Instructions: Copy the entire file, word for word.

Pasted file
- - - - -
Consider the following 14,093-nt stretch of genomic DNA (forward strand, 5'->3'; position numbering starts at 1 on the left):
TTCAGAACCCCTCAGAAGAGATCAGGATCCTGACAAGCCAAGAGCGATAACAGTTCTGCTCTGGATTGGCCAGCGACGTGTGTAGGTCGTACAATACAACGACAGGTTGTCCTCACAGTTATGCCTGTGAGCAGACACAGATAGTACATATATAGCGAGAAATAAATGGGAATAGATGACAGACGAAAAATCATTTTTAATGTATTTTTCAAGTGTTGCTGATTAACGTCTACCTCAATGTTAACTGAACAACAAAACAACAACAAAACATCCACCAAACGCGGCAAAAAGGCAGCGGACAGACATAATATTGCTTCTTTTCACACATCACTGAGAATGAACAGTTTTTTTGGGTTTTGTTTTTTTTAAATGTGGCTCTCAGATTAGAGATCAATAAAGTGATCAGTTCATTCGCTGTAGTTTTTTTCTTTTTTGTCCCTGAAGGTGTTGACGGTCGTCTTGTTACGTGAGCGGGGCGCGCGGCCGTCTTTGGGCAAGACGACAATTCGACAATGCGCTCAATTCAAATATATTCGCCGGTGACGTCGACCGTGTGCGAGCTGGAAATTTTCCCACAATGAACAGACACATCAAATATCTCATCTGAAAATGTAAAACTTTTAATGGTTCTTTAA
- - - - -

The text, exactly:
Consider the following 14,093-nt stretch of genomic DNA (forward strand, 5'->3'; position numbering starts at 1 on the left):
TTCAGAACCCCTCAGAAGAGATCAGGATCCTGACAAGCCAAGAGCGATAACAGTTCTGCTCTGGATTGGCCAGCGACGTGTGTAGGTCGTACAATACAACGACAGGTTGTCCTCACAGTTATGCCTGTGAGCAGACACAGATAGTACATATATAGCGAGAAATAAATGGGAATAGATGACAGACGAAAAATCATTTTTAATGTATTTTTCAAGTGTTGCTGATTAACGTCTACCTCAATGTTAACTGAACAACAAAACAACAACAAAACATCCACCAAACGCGGCAAAAAGGCAGCGGACAGACATAATATTGCTTCTTTTCACACATCACTGAGAATGAACAGTTTTTTTGGGTTTTGTTTTTTTTAAATGTGGCTCTCAGATTAGAGATCAATAAAGTGATCAGTTCATTCGCTGTAGTTTTTTTCTTTTTTGTCCCTGAAGGTGTTGACGGTCGTCTTGTTACGTGAGCGGGGCGCGCGGCCGTCTTTGGGCAAGACGACAATTCGACAATGCGCTCAATTCAAATATATTCGCCGGTGACGTCGACCGTGTGCGAGCTGGAAATTTTCCCACAATGAACAGACACATCAAATATCTCATCTGAAAATGTAAAACTTTTAATGGTTCTTTAA